Fela’s last days: Details of how he refused western medicine and eventually died of AIDS at a private hospital
Today, the world marks the 21st anniversary of the of late Afrobeat pioneer and legend, Fela Anikulapo Kuti.
In this extremely detailed piece that documents the last days of ‘Abami Eda’. the story of his last days come to bare and details of how Fela refused western medicine till it was too late.
The spiritual connotation for 1997 was more than the 20th anniversary of the Kalakuta raid or the 10th anniversary of the death of Fela’s close friend President Thomas Sankara (who through undeniable spiritual fate, died on Fela’s birth day). 1997 was also the beginning of the manifestation of the cycle: Fela’s rejuvenation. Though strong for important days, Fela was already a shadow of his former self in February.
His body was too thin for his head, his skin dry, spotty, like they’d been sucked from within. Loads of white hair on his head. In March, Fela had his most expensive show ever. 3,000 Naira (about $27 dollars then. $27 dollars today is almost 10 thousand). “Fela at the Muson” was a huge success. As rich people and foreigners came to watch Fela. Fela was warned prior, that no marijuana smoking should be done on stage, no provocative dances either. Fela would break those rules barely 5 mins in. Fela, by one of his boys side stage, had been provided with a big blunt.
The music was however enthralling especially for the bass-filled rendition of ‘Clear Road for Jaga Jaga’. By the time Fela got to ‘Condom Scallawag and Scatter’, the provocative dances came. Fela began to grab at the vagina of his dancers, making different sex poses as he danced with them. An act which shocked those who were seeing him for the first time. The music was bubbling as the chorus “Baba Obo” rang through. The crowd was well pleased with Fela’s performance giving him a wonderful applause at the end. Similar to his Yabbis Night speeches, Fela during the course of the show had complained of the country’s situation, sighting that the country was actually getting worse.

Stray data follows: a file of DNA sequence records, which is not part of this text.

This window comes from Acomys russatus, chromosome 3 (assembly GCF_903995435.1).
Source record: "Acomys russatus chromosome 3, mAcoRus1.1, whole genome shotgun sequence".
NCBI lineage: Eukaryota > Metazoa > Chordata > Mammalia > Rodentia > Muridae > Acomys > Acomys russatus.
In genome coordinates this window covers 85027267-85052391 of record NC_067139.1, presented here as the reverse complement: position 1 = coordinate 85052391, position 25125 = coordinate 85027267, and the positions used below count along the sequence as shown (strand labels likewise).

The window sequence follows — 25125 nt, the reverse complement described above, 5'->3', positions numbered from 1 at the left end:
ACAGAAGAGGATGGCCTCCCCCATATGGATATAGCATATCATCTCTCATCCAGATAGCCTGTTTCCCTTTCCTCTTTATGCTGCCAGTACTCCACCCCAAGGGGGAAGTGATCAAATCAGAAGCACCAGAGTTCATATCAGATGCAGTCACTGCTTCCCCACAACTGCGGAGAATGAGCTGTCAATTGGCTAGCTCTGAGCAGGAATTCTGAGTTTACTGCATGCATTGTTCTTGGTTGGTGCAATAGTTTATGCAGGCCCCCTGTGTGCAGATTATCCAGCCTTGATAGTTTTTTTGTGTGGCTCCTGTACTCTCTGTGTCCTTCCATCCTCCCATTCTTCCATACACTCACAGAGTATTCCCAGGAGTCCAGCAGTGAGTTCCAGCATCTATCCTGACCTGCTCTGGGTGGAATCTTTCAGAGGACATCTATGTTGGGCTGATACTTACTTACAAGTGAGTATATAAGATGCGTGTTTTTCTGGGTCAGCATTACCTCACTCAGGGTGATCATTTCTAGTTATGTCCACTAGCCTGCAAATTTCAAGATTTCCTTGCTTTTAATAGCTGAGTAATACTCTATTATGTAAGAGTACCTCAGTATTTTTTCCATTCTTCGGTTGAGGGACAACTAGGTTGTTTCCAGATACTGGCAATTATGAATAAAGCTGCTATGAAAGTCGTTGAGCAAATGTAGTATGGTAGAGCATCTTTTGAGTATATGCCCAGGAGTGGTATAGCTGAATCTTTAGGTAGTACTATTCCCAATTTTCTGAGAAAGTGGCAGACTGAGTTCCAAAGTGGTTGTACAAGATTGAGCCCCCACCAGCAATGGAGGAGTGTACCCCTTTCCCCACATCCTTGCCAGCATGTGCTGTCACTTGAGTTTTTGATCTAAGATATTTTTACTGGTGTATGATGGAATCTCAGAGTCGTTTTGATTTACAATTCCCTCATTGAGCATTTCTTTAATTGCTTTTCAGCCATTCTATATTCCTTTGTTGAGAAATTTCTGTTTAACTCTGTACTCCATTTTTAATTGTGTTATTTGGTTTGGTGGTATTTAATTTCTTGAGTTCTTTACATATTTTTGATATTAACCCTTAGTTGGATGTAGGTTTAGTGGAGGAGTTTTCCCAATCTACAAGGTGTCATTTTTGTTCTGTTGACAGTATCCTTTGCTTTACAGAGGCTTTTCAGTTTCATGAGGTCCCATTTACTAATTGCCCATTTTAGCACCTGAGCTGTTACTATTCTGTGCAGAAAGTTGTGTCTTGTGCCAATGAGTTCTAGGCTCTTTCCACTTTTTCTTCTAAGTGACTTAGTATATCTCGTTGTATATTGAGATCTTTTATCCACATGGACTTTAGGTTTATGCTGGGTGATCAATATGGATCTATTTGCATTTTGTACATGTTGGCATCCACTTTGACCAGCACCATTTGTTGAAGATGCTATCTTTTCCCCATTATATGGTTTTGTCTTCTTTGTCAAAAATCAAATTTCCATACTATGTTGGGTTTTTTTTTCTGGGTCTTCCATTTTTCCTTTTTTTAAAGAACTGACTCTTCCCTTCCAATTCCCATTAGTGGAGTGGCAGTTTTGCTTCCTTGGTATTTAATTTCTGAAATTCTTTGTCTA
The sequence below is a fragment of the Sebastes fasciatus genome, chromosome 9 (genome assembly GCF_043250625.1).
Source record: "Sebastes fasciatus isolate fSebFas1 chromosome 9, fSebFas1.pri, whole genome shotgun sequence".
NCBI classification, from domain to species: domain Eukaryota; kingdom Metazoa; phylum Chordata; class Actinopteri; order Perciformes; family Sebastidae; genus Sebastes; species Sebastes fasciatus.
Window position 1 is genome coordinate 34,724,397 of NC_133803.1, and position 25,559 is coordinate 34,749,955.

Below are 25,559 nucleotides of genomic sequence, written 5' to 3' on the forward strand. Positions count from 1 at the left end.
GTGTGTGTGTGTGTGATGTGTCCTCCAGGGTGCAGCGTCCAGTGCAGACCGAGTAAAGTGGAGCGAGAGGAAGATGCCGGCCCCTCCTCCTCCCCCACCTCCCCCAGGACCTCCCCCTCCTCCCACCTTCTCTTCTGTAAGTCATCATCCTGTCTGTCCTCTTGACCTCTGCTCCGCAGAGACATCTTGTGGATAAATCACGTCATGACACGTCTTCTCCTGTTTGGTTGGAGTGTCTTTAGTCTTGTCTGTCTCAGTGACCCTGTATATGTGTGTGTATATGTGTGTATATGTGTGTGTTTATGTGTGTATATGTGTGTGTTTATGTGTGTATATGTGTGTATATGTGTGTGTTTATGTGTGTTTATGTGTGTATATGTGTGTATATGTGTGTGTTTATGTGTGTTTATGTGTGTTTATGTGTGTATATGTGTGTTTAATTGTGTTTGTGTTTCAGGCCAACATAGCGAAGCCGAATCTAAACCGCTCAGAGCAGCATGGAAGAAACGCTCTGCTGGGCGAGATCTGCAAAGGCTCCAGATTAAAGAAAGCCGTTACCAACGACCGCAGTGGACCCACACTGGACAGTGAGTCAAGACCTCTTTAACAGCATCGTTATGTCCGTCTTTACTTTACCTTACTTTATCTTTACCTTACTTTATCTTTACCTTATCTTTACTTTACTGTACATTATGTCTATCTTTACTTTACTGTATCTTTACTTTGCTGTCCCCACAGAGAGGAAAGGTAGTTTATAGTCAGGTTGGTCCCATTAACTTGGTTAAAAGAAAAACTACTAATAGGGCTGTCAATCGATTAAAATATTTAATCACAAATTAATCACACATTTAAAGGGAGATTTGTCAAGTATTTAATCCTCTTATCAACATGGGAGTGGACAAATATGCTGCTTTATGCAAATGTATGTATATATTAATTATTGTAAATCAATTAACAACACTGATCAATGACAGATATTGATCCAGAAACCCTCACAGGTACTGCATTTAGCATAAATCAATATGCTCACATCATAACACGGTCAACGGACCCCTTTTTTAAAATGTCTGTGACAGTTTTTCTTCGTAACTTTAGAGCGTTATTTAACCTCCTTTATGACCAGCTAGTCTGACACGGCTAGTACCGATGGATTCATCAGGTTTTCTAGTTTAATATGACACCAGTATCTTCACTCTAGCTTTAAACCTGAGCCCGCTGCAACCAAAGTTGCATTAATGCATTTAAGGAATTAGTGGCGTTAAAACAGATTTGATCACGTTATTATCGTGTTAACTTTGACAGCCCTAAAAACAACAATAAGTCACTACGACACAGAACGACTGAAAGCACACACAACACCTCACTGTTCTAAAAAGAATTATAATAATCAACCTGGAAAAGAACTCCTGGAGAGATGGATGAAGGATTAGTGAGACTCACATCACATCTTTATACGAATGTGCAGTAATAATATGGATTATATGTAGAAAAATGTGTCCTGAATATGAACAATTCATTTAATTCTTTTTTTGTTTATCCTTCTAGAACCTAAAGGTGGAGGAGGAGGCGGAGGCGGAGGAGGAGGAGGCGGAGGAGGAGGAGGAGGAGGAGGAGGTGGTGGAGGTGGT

While not finger pointing at Abacha specifically, Fela dribbled around his main point: the government. Everyone went home that night and the world seemed at peace. A few weeks after, NDLEA agents with armed soldiers swooped down on Kalakuta. This time with more fire power. Fela who had been arrested and magically released with a National TV declaration in ‘96 for Drug charges, had done enough. Fela had been left to smoke and remain in his own corner. Now, ‘Kalakuta Show’ began to spin That gruesome day in March of 1997 saw Fela and the Kalakuta clan in a situation they’d been in, many times. The armed soldiers began to ransack the premises, Fela who must have been in his room smoking wasn’t expecting the ‘visitors’.